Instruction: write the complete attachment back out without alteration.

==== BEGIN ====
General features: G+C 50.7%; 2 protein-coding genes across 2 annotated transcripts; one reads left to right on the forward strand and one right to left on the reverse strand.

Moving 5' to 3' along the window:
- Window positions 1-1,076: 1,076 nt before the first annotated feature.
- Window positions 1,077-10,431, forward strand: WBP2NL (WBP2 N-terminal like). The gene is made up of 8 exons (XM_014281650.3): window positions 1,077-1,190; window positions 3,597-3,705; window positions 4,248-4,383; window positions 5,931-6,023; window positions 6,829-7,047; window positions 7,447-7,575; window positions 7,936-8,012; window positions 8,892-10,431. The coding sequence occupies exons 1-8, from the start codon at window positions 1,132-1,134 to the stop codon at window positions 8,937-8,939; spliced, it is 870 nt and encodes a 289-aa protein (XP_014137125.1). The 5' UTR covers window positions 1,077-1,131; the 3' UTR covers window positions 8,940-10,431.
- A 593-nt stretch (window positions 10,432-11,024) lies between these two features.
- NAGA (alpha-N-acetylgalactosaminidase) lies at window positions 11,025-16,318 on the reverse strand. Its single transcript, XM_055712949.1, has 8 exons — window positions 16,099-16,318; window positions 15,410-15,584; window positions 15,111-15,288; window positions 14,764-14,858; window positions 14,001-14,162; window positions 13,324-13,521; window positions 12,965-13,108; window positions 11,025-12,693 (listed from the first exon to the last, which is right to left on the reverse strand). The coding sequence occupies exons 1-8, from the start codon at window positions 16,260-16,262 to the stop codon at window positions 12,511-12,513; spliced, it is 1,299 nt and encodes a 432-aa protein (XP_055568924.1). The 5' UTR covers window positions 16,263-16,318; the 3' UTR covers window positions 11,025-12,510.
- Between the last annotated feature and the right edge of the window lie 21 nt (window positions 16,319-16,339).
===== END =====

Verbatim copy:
General features: G+C 50.7%; 2 protein-coding genes across 2 annotated transcripts; one reads left to right on the forward strand and one right to left on the reverse strand.

Moving 5' to 3' along the window:
- Window positions 1-1,076: 1,076 nt before the first annotated feature.
- Window positions 1,077-10,431, forward strand: WBP2NL (WBP2 N-terminal like). The gene is made up of 8 exons (XM_014281650.3): window positions 1,077-1,190; window positions 3,597-3,705; window positions 4,248-4,383; window positions 5,931-6,023; window positions 6,829-7,047; window positions 7,447-7,575; window positions 7,936-8,012; window positions 8,892-10,431. The coding sequence occupies exons 1-8, from the start codon at window positions 1,132-1,134 to the stop codon at window positions 8,937-8,939; spliced, it is 870 nt and encodes a 289-aa protein (XP_014137125.1). The 5' UTR covers window positions 1,077-1,131; the 3' UTR covers window positions 8,940-10,431.
- A 593-nt stretch (window positions 10,432-11,024) lies between these two features.
- NAGA (alpha-N-acetylgalactosaminidase) lies at window positions 11,025-16,318 on the reverse strand. Its single transcript, XM_055712949.1, has 8 exons — window positions 16,099-16,318; window positions 15,410-15,584; window positions 15,111-15,288; window positions 14,764-14,858; window positions 14,001-14,162; window positions 13,324-13,521; window positions 12,965-13,108; window positions 11,025-12,693 (listed from the first exon to the last, which is right to left on the reverse strand). The coding sequence occupies exons 1-8, from the start codon at window positions 16,260-16,262 to the stop codon at window positions 12,511-12,513; spliced, it is 1,299 nt and encodes a 432-aa protein (XP_055568924.1). The 5' UTR covers window positions 16,263-16,318; the 3' UTR covers window positions 11,025-12,510.
- Between the last annotated feature and the right edge of the window lie 21 nt (window positions 16,319-16,339).